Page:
Is the Mercedes-Maybach Pullman the Perfect Family Vehicle?
With the minivan now dethroned by sport utility vehicles and crossovers as the king of family transportation, we’ve run into a problem. Larger three-row SUVs can be expensive, while their more affordable counterparts frequently sacrifice cargo space and comfort to accommodate that last row of seats. Another issue is that adults who decided to spawn four children are forced to interact with them during long drives by occupying the same cabin.
Wouldn’t it be incredible if a manufacturer invented a vehicle that could solve most of these problems? Well, some already have. Limousines have been around for ages and it’s ludicrous that they haven’t been co-opted for family use. But, if you’re going to purchase a high-end luxury transport specifically for road trips with the brood, you had better make sure it’s so decadently comfortable and quiet in the back that they can’t help but fall asleep. That’s why the perfect family vehicle is probably the new Mercedes-Maybach Pullman S650.
Granted, the long-wheelbase version of the already lengthened variant of the S-Class isn’t intended for familial use. It’s supposed signal the wealth of overachieving business persons. But exceedingly wealthy parents who think way outside the box might find it worthy of double duty.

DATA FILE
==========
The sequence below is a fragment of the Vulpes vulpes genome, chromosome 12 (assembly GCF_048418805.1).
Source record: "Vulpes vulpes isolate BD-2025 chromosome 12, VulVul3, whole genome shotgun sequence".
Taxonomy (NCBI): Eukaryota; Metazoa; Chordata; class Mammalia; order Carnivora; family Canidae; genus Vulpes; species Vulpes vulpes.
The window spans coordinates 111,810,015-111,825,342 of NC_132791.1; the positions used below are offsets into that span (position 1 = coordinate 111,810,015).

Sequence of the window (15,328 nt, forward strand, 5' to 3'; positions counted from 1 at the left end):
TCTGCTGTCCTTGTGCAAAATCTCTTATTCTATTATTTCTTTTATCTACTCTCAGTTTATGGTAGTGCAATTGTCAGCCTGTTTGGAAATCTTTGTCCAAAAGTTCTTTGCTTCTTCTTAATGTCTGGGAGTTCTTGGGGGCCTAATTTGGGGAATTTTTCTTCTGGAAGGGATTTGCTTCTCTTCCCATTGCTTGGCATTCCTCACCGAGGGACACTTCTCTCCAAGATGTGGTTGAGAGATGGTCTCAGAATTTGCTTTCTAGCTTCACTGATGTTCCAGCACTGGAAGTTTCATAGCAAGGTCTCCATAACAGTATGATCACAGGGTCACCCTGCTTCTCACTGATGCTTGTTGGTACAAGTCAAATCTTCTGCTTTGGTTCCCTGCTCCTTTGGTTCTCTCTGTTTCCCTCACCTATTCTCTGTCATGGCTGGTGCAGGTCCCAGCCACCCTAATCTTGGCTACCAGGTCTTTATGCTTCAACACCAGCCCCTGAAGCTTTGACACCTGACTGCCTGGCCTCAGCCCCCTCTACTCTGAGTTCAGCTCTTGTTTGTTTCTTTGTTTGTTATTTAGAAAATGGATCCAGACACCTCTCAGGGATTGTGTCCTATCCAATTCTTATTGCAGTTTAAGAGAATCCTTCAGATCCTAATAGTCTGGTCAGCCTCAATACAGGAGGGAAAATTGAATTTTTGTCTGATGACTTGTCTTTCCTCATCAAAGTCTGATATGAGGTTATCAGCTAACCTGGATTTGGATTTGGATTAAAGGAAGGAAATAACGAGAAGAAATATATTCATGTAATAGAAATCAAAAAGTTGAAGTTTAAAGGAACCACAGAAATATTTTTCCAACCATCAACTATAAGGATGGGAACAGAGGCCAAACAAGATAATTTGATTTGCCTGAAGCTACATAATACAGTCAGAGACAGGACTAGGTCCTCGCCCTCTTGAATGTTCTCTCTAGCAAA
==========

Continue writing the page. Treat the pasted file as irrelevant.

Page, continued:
Mercedes-Maybach 'Grillin' It' With Updated Styling Cues
Returning from the dead in 2014, Mercedes’ ultra-luxury Maybach sub-brand has become the only way to make absolutely certain you’ve purchased highest-spec S-class in existence.
There was a problem, however. With the exception of a handful of subtle visual cues, there was no way to distinguish it from the standard fare. While a single glance at the interior would obliterate any doubt that this car was a cut above the norm, external indicators were dependent on the vehicle’s added length and badging.
That’s no way to arrive at a high-profile event, so Mercedes-Maybach has decided to guarantee the rest of society is aware you’re riding in something special via a new grille and optional two-tone paintwork. The updated visuals certainly separates the Maybach-branded S-Class from the rest of Daimler’s lineup, but it also might make it too reminiscent of the cars that ultimately forced the brand into an early grave.